The former managers of Hillary Clinton and Mitt Romney's presidential campaigns are teaming up with top security experts from Google, Facebook and CrowdStrike to prevent cyberattacks that could target elections in the United States. Announced by the Harvard Kennedy School on Tuesday (18 July), the new bipartisan initiative called "Defending Digital Democracy" (DDD) will be co-led by Robby Mook, Clinton's 2016 campaign head, and Matt Rhoades, who served as Romney's 2012 campaign manager.
Launched by Harvard's Belfer Center for Science and International Affairs, the project aims "identify and recommend strategies, tools, and technology to protect democratic processes and systems from cyber and information attacks" and "offer concrete solutions to an urgent problem."
The project will be run by Eric Rosenbach, co-director of the Belfer Center and former assistant secretary of defence.
"Americans across the political spectrum agree that political contests should be decided by the power of ideas, not the skill of foreign hackers," Rosenbach, who served as chief of staff to secretary of defence Ash Carter from 2015 to 2017, said in a statement. "Cyber deterrence starts with strong cyber defense — and this project brings together key partners in politics, national security, and technology to generate innovative ideas to safeguard our key democratic institutions."
Defending Digital Democracy has also enlisted a number of tech, cybersecurity and national security experts including Facebook Chief Security Officer Alex Stamos, Google's Director of Information Security and Privacy Heather Adkins, Crowdstrike co-founder and CTO Dmitri Alperovich and the National Security Agency's former director of information assurance Debora Plunkett.
Two top Democratic and Republican election lawyers have also been recruited to advise the project along with Stuart Holliday, former US ambassador for special political affairs at the United Nations and Nicco Mele, director of the Kennedy School's Shorenstein Center on Media, Politics and Public Policy.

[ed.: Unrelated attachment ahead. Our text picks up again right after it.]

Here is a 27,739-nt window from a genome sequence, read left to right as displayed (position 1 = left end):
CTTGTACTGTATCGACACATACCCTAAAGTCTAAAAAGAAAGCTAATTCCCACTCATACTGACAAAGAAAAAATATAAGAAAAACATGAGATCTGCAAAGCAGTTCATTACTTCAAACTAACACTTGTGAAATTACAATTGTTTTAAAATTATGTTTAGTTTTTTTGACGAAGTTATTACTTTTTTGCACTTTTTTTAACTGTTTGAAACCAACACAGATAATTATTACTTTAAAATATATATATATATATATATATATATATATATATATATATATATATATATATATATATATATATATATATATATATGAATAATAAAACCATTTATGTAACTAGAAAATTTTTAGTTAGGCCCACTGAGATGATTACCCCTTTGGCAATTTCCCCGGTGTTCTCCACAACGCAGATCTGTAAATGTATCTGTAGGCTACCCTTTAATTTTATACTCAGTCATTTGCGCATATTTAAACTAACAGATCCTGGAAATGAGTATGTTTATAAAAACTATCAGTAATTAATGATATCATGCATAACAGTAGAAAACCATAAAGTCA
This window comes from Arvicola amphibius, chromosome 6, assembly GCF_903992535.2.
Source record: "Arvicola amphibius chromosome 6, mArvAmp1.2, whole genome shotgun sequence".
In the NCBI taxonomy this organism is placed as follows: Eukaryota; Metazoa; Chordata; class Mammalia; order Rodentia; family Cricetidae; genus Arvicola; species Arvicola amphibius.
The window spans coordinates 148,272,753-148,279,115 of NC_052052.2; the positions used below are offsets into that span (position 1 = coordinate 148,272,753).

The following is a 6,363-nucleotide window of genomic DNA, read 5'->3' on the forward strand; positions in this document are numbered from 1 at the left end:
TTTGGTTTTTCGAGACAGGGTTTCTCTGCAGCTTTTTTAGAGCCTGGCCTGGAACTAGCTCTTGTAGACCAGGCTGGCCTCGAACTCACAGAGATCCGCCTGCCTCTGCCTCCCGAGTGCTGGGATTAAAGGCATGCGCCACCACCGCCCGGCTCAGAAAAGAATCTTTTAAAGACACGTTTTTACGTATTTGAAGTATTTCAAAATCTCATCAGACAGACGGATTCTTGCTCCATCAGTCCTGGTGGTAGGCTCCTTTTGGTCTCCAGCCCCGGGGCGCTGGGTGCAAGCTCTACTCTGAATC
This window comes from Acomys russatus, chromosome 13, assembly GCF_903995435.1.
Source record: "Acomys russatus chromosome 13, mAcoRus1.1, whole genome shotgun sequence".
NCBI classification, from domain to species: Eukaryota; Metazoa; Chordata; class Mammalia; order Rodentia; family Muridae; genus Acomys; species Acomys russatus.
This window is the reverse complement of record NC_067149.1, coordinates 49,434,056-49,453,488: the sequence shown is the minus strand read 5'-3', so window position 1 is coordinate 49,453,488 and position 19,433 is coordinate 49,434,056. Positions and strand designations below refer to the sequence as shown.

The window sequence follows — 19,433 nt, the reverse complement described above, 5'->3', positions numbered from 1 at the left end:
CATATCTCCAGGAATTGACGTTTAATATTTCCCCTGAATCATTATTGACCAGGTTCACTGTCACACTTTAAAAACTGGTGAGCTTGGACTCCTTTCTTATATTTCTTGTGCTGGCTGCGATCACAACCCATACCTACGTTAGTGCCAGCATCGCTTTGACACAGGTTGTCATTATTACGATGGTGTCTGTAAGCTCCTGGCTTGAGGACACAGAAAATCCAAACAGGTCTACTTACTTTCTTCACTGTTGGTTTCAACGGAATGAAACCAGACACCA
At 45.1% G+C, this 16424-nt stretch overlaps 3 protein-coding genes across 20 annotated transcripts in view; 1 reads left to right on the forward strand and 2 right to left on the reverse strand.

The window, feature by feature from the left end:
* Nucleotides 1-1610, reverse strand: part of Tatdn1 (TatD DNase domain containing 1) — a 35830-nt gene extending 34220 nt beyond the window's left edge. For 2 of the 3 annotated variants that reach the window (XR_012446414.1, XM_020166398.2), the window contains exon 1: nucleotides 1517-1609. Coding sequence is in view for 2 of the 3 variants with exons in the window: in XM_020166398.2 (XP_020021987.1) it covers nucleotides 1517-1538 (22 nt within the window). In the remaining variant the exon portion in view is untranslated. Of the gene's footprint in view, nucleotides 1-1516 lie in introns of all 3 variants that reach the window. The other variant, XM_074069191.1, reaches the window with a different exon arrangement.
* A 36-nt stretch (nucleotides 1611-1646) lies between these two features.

"Over the last two years, nearly every election on both sides of the Atlantic has been affected by foreign cyber attacks, including Hillary Clinton's in 2016," said Mook. "Many foreign countries, and even terrorist organisations, exploit digital technology to advance their agendas and influence public narratives abroad."
He added that DDD will find "practical solutions to help both parties and civic institutions that are critical to our elections better secure themselves and become more resilient to attacks".
The new project will help institutions bolster their defences against cyberattacks by "developing solutions to share important threat information with technology providers, governments, and political organisations" and offering "playbooks" to election administrators, election infrastructure providers and campaign organisations to improve their own cybersecurity.
It will also look at using emerging technology such as blockchain to potentially improve the integrity of systems and processes critical to the elections and call on civic, technology and media leaders to develop best practices to deal with disinformation campaigns.
Earlier this year, US intelligence agencies concluded that Russian President Vladimir Putin ordered a complex "influence campaign" designed to undermine American democracy, hurt Clinton's campaign and boost Trump in the presidential election.
"Foreign actors could target any political party at any time, and that means we all need to work together to address these vulnerabilities", Rhoades said. "This project will bring together not just different parties and ideologies, but subject matter experts from cyber security, national security, technology, and election administration to make a difference."